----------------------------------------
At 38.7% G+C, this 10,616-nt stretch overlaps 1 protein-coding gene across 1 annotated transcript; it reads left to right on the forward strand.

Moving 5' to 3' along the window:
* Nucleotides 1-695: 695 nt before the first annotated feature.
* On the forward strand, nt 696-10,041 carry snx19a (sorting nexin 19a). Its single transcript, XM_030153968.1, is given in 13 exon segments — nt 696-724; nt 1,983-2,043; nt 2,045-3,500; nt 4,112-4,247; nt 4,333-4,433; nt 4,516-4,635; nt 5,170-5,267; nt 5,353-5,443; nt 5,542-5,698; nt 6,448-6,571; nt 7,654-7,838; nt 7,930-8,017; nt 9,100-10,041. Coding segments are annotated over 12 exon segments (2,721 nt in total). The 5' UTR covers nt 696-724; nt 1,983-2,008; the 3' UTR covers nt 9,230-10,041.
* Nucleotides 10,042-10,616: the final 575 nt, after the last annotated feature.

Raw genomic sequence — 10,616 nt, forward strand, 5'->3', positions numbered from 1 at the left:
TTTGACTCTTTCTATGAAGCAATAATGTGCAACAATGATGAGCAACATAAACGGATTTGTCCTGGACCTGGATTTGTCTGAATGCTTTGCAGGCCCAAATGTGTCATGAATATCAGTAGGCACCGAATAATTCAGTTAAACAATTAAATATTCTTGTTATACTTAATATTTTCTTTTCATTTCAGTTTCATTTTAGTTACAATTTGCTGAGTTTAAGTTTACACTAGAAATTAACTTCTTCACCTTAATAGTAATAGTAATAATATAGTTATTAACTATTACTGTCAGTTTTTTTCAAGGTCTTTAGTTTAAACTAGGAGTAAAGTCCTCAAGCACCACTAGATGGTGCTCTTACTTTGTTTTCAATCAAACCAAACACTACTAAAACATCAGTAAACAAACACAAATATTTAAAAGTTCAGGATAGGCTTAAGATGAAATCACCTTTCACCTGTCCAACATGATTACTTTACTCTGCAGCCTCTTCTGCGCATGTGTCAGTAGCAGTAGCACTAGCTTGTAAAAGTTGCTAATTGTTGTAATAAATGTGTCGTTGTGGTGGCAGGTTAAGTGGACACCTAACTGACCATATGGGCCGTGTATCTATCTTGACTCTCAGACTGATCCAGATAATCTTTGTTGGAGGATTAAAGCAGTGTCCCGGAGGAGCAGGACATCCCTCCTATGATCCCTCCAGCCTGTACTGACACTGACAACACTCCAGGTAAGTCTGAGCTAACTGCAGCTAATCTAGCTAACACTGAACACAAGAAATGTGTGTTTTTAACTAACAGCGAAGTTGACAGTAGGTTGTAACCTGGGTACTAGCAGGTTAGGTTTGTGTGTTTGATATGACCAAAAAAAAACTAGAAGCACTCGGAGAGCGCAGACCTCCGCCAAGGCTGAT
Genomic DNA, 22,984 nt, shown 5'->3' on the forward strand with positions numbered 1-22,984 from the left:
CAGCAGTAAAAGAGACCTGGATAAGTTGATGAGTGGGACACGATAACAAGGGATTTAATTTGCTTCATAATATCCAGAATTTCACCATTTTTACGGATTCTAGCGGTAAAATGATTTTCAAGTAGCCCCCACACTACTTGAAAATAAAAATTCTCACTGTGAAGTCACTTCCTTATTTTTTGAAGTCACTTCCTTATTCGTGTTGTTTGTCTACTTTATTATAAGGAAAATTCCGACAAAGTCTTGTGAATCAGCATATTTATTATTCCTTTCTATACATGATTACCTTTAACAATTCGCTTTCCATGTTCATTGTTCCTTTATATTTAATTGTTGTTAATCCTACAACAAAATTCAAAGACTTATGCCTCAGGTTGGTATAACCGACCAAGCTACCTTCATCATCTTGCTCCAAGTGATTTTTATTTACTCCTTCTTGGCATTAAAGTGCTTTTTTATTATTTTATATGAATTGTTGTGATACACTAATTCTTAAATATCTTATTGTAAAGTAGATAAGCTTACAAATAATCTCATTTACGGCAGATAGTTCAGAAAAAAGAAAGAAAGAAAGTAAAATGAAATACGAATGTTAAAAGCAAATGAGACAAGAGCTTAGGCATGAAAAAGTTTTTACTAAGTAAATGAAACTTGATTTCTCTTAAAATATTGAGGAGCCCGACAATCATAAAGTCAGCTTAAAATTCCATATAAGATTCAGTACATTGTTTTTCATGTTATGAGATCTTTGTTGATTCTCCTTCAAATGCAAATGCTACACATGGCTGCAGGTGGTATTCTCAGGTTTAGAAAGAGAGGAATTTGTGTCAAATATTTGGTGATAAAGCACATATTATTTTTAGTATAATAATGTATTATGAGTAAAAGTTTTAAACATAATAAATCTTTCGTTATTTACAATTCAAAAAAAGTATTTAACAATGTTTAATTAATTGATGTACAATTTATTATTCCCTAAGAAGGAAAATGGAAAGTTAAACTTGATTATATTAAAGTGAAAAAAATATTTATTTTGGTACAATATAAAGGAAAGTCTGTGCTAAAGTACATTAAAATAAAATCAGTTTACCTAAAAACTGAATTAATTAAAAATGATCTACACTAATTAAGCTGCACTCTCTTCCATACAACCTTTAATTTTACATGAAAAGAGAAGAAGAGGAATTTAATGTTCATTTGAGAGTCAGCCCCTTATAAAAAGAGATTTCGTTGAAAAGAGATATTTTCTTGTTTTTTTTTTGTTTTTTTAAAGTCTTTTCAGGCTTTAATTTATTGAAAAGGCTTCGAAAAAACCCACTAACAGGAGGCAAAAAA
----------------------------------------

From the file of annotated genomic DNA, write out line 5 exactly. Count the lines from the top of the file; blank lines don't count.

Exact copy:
* Nucleotides 10,042-10,616: the final 575 nt, after the last annotated feature.